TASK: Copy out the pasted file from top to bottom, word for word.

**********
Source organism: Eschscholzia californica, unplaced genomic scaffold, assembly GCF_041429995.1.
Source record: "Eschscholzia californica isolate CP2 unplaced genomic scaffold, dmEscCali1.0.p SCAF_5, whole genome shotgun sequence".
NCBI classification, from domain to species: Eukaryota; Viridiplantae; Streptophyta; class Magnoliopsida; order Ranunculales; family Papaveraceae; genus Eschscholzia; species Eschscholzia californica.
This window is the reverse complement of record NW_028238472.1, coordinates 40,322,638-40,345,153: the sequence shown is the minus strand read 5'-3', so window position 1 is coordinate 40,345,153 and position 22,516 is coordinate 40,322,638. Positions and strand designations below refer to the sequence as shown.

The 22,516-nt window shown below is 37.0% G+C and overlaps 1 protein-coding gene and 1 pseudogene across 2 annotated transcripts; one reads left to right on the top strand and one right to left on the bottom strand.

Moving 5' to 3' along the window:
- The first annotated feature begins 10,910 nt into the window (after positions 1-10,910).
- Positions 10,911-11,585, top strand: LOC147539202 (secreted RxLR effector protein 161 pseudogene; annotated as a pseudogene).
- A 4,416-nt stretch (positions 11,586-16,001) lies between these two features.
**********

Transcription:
Source organism: Eschscholzia californica, unplaced genomic scaffold, assembly GCF_041429995.1.
Source record: "Eschscholzia californica isolate CP2 unplaced genomic scaffold, dmEscCali1.0.p SCAF_5, whole genome shotgun sequence".
NCBI classification, from domain to species: Eukaryota; Viridiplantae; Streptophyta; class Magnoliopsida; order Ranunculales; family Papaveraceae; genus Eschscholzia; species Eschscholzia californica.
This window is the reverse complement of record NW_028238472.1, coordinates 40,322,638-40,345,153: the sequence shown is the minus strand read 5'-3', so window position 1 is coordinate 40,345,153 and position 22,516 is coordinate 40,322,638. Positions and strand designations below refer to the sequence as shown.

The 22,516-nt window shown below is 37.0% G+C and overlaps 1 protein-coding gene and 1 pseudogene across 2 annotated transcripts; one reads left to right on the top strand and one right to left on the bottom strand.

Moving 5' to 3' along the window:
- The first annotated feature begins 10,910 nt into the window (after positions 1-10,910).
- Positions 10,911-11,585, top strand: LOC147539202 (secreted RxLR effector protein 161 pseudogene; annotated as a pseudogene).
- A 4,416-nt stretch (positions 11,586-16,001) lies between these two features.